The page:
Cet article reprend une recherche de Luc Boltanski sur les enseignants de l’IEP de Paris. Dans cette recherche, Boltanski s’appuie sur une représentation tabulaire des champs sociaux pour montrer que la classe dominante se caractérise avant tout par sa multipositionnalité, c’est-à-dire par la tendance de ses membres à occuper plusieurs positions dans plusieurs champs. En remplaçant le tableau de Boltanski par un graphe d’individus et d’institutions, nous discuterons les caractéristiques et les avantages d’une sociologie de réseaux hétérogènes.

in Datafied Society: Social Research in the Age of Big Data. Publié en 2017-02-25
BOUNEGRU Liliana
GRAY Jonathan
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No doubt, networks have become indispensable mathematical tools in many aspects of life in the twenty first century. They allow us to calculate all kinds of relational metrics and to quantify the properties of their nodes, clusters and global structures. These modes of calculation are becoming increasingly prevalent in an age of digital data. But networks are more than formal analytical tools. They are also powerful metaphors of our collective life, with all of its complexity and its many dependencies. This is why, among the various strategies of data visualization, networks seem to have assumed a paradigmatic position, spreading to the most different disciplines and colonizing sometimes as mere decoration a growing number of digital and non-digital objects. Contemplating the visual representation of a network, we don’t (always) need to compute its mathematical properties to appreciate its heuristic value – as anyone who has ever used a transportation plan knows well. Networks are extraordinary calculating devices, but they are also maps, instruments of navigation and representation. Not only do they guide our steps through the territories that they represent, but they also invite our imagination to see and explore the world in different ways. [First paragraph]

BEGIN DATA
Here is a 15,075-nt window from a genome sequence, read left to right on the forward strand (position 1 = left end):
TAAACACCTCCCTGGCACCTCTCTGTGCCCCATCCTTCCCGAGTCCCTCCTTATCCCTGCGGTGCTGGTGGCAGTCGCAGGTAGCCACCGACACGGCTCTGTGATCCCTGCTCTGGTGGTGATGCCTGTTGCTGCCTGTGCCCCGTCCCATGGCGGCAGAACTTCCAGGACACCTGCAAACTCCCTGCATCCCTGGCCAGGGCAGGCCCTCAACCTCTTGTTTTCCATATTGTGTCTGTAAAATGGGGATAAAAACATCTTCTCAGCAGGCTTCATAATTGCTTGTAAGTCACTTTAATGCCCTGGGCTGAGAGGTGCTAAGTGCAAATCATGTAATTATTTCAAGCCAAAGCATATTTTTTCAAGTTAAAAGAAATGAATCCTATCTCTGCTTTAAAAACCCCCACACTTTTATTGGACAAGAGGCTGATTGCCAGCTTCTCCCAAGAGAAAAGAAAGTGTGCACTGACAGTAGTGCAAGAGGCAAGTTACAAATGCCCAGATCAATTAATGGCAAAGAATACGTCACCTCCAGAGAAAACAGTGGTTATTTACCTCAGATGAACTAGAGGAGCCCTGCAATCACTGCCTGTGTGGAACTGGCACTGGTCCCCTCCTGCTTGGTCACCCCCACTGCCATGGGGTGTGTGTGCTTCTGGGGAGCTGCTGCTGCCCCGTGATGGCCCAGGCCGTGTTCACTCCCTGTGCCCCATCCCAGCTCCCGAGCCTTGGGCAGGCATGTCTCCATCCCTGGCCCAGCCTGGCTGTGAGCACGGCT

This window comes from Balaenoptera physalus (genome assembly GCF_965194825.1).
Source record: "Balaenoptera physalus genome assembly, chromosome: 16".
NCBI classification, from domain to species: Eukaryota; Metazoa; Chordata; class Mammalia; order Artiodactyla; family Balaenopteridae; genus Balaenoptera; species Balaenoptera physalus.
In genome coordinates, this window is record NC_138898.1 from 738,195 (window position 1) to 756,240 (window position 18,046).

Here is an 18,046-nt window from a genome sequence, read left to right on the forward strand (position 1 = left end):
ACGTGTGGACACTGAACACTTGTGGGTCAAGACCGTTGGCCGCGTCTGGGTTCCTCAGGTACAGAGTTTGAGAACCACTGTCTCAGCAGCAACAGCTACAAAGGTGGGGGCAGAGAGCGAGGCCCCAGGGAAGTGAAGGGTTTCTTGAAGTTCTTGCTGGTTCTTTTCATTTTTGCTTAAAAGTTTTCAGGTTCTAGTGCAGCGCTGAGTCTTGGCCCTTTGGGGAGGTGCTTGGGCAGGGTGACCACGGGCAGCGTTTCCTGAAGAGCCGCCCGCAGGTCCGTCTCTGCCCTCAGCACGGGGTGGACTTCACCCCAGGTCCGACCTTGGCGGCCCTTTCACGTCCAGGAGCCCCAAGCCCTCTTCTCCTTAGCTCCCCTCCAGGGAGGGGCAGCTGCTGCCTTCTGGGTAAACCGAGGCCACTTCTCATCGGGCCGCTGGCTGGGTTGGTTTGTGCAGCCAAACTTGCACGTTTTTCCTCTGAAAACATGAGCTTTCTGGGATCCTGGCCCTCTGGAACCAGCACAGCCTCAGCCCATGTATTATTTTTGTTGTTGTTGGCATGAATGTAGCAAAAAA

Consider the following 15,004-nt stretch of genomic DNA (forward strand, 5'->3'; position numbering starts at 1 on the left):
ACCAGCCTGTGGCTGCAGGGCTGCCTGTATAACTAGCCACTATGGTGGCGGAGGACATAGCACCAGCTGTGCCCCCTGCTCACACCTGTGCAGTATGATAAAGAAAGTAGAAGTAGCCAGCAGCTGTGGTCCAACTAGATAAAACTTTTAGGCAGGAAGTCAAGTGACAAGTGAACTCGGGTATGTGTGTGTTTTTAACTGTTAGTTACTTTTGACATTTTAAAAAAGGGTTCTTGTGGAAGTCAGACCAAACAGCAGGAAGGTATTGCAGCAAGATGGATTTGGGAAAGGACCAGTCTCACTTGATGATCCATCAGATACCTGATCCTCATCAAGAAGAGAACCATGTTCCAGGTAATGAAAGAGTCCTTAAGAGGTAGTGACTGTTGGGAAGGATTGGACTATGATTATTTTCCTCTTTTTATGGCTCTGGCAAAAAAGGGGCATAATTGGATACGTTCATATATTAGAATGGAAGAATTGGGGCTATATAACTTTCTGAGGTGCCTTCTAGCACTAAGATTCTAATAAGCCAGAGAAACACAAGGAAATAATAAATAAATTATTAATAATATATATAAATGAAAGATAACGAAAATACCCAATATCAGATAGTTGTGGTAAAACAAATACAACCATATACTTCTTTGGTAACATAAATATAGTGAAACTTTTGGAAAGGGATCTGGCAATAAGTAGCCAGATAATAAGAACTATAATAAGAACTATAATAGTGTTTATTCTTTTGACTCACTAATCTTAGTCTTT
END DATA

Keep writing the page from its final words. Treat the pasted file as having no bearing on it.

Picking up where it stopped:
in Digital Journalism Publié en 2016-06-20
BOUNEGRU Liliana
GRAY Jonathan
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Networks have become the de facto diagram of the Big Data age (try searching Google Images for [big data AND visualisation] and see). The concept of networks has become central to many fields of human inquiry and is said to revolutionise everything from medicine to markets to military intelligence. While the mathematical and analytical capabilities of networks have been extensively studied over the years, in this article we argue that the storytelling affordances of networks have been comparatively neglected. In order to address this we use multimodal analysis to examine the stories that networks evoke in a series of journalism articles. We develop a protocol by means of which narrative meanings can be construed from network imagery and the context in which it is embedded, and discuss five different kinds of narrative readings of networks, illustrated with analyses of examples from journalism. Finally, to support further research in this area, we discuss methodological issues that we encountered and suggest directions for future study to advance and broaden research around this defining aspect of visual culture after the digital turn.